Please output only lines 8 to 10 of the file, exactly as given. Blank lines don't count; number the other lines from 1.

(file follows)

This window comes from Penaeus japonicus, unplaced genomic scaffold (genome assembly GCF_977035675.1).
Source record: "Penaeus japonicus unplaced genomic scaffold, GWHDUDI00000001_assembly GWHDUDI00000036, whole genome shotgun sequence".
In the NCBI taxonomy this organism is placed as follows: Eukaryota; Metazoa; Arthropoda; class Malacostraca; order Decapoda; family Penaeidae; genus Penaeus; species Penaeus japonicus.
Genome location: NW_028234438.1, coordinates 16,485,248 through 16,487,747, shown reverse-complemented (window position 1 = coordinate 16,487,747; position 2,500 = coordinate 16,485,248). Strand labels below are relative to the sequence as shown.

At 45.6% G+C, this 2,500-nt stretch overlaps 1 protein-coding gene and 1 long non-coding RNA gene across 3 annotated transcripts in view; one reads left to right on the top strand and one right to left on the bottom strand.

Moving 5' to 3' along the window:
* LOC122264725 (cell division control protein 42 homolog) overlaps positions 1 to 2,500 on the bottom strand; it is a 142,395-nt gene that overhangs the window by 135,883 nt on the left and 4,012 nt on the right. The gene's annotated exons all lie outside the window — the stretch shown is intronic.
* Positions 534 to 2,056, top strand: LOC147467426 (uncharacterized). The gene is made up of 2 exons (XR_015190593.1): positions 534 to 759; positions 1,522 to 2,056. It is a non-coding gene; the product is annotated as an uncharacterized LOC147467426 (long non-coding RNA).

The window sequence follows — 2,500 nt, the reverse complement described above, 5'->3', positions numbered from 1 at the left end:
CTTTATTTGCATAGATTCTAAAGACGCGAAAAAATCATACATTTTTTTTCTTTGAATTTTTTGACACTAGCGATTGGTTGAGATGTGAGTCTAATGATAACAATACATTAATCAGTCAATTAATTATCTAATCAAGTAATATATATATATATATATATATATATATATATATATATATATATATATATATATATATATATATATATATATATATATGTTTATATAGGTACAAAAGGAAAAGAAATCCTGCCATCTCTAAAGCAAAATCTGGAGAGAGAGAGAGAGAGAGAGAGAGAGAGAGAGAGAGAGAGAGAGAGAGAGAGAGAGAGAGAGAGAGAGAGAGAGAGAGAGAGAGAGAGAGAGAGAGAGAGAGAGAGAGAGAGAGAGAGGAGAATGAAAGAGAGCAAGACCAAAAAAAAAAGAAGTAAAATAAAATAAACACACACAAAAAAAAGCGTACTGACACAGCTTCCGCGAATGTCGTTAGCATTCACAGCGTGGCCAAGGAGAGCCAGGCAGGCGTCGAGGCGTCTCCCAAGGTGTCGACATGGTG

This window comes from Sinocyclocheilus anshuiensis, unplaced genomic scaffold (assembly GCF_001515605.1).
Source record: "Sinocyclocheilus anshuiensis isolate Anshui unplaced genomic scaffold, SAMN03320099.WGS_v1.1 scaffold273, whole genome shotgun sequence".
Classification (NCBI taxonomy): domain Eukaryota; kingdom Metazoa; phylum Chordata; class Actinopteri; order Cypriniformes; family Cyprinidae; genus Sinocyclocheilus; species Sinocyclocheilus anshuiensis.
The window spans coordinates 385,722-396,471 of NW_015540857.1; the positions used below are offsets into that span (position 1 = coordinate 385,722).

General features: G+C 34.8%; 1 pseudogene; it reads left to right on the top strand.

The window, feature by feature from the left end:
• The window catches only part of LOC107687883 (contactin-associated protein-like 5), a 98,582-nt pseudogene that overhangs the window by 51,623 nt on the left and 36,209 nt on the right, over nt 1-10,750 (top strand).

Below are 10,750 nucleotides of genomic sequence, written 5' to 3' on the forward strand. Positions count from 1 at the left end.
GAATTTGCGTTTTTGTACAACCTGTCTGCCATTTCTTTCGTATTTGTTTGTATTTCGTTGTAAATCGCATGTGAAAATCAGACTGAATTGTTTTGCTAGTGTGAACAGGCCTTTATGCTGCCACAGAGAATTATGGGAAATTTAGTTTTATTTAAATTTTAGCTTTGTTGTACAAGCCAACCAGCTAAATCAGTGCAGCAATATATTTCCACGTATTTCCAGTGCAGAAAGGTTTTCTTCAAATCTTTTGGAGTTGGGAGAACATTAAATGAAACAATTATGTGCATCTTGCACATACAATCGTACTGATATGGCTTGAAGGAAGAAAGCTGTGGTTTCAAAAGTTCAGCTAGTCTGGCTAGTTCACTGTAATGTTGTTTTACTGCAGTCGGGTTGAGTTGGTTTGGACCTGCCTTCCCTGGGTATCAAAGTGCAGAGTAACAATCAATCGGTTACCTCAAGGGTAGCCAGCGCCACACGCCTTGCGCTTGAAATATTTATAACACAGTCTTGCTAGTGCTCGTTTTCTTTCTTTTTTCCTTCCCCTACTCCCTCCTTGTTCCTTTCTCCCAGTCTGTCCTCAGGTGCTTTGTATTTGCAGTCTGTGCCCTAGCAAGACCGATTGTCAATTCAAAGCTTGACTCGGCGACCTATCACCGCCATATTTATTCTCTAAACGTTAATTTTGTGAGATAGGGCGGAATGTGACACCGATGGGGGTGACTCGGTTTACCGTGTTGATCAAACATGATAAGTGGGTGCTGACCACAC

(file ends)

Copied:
* Positions 534 to 2,056, top strand: LOC147467426 (uncharacterized). The gene is made up of 2 exons (XR_015190593.1): positions 534 to 759; positions 1,522 to 2,056. It is a non-coding gene; the product is annotated as an uncharacterized LOC147467426 (long non-coding RNA).

The window sequence follows — 2,500 nt, the reverse complement described above, 5'->3', positions numbered from 1 at the left end:
CTTTATTTGCATAGATTCTAAAGACGCGAAAAAATCATACATTTTTTTTCTTTGAATTTTTTGACACTAGCGATTGGTTGAGATGTGAGTCTAATGATAACAATACATTAATCAGTCAATTAATTATCTAATCAAGTAATATATATATATATATATATATATATATATATATATATATATATATATATATATATATATATATATATATATATATATGTTTATATAGGTACAAAAGGAAAAGAAATCCTGCCATCTCTAAAGCAAAATCTGGAGAGAGAGAGAGAGAGAGAGAGAGAGAGAGAGAGAGAGAGAGAGAGAGAGAGAGAGAGAGAGAGAGAGAGAGAGAGAGAGAGAGAGAGAGAGAGAGAGAGAGAGAGAGAGAGAGAGAGGAGAATGAAAGAGAGCAAGACCAAAAAAAAAAGAAGTAAAATAAAATAAACACACACAAAAAAAAGCGTACTGACACAGCTTCCGCGAATGTCGTTAGCATTCACAGCGTGGCCAAGGAGAGCCAGGCAGGCGTCGAGGCGTCTCCCAAGGTGTCGACATGGTG